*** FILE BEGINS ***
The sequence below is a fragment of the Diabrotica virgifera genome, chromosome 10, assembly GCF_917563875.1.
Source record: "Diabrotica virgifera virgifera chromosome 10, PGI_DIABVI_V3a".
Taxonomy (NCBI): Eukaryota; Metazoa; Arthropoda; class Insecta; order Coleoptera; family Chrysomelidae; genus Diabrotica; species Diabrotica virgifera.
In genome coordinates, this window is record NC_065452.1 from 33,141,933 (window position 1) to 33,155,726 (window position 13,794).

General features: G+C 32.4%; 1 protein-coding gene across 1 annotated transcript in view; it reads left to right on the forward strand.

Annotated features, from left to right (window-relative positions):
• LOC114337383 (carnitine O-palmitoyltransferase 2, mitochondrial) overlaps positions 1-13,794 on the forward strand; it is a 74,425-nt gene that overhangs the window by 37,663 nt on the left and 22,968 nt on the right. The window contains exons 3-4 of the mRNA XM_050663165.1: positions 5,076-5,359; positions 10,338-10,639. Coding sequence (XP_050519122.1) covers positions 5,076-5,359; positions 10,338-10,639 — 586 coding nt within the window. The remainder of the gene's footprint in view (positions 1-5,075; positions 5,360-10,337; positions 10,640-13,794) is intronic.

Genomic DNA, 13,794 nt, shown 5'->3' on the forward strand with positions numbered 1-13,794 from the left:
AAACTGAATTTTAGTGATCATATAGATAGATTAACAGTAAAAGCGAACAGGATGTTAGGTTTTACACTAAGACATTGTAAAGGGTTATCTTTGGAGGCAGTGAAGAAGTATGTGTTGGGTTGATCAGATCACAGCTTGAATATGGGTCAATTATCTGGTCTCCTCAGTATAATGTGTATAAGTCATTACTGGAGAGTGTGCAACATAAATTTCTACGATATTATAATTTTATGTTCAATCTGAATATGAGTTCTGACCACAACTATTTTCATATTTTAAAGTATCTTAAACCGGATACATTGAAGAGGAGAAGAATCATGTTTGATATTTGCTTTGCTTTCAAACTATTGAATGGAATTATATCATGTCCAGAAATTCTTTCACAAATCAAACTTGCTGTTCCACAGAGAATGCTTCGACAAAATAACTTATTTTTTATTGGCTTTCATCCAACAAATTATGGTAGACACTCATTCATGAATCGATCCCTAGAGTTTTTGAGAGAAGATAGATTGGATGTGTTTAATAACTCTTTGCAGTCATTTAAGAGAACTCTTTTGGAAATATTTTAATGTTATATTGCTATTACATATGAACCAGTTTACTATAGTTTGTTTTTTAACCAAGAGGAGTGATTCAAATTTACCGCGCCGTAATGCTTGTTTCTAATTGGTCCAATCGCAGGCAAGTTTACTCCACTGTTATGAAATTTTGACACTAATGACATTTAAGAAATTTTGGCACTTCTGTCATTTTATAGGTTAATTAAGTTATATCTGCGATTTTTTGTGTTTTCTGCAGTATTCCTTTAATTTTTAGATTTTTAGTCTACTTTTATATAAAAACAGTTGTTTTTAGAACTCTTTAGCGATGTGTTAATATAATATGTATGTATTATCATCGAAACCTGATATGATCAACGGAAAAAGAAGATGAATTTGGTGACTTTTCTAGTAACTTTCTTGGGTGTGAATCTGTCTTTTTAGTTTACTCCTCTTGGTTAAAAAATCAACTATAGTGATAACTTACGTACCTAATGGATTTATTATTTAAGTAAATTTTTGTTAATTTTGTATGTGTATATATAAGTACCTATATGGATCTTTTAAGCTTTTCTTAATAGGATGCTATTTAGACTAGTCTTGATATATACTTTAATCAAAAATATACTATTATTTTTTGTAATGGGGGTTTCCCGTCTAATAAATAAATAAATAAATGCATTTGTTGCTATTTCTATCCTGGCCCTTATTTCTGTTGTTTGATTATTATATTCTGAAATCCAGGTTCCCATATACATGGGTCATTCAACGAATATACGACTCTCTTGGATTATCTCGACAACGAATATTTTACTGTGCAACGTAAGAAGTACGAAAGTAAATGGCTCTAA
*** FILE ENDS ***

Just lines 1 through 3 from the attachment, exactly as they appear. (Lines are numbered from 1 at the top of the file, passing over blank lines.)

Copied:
The sequence below is a fragment of the Diabrotica virgifera genome, chromosome 10, assembly GCF_917563875.1.
Source record: "Diabrotica virgifera virgifera chromosome 10, PGI_DIABVI_V3a".
Taxonomy (NCBI): Eukaryota; Metazoa; Arthropoda; class Insecta; order Coleoptera; family Chrysomelidae; genus Diabrotica; species Diabrotica virgifera.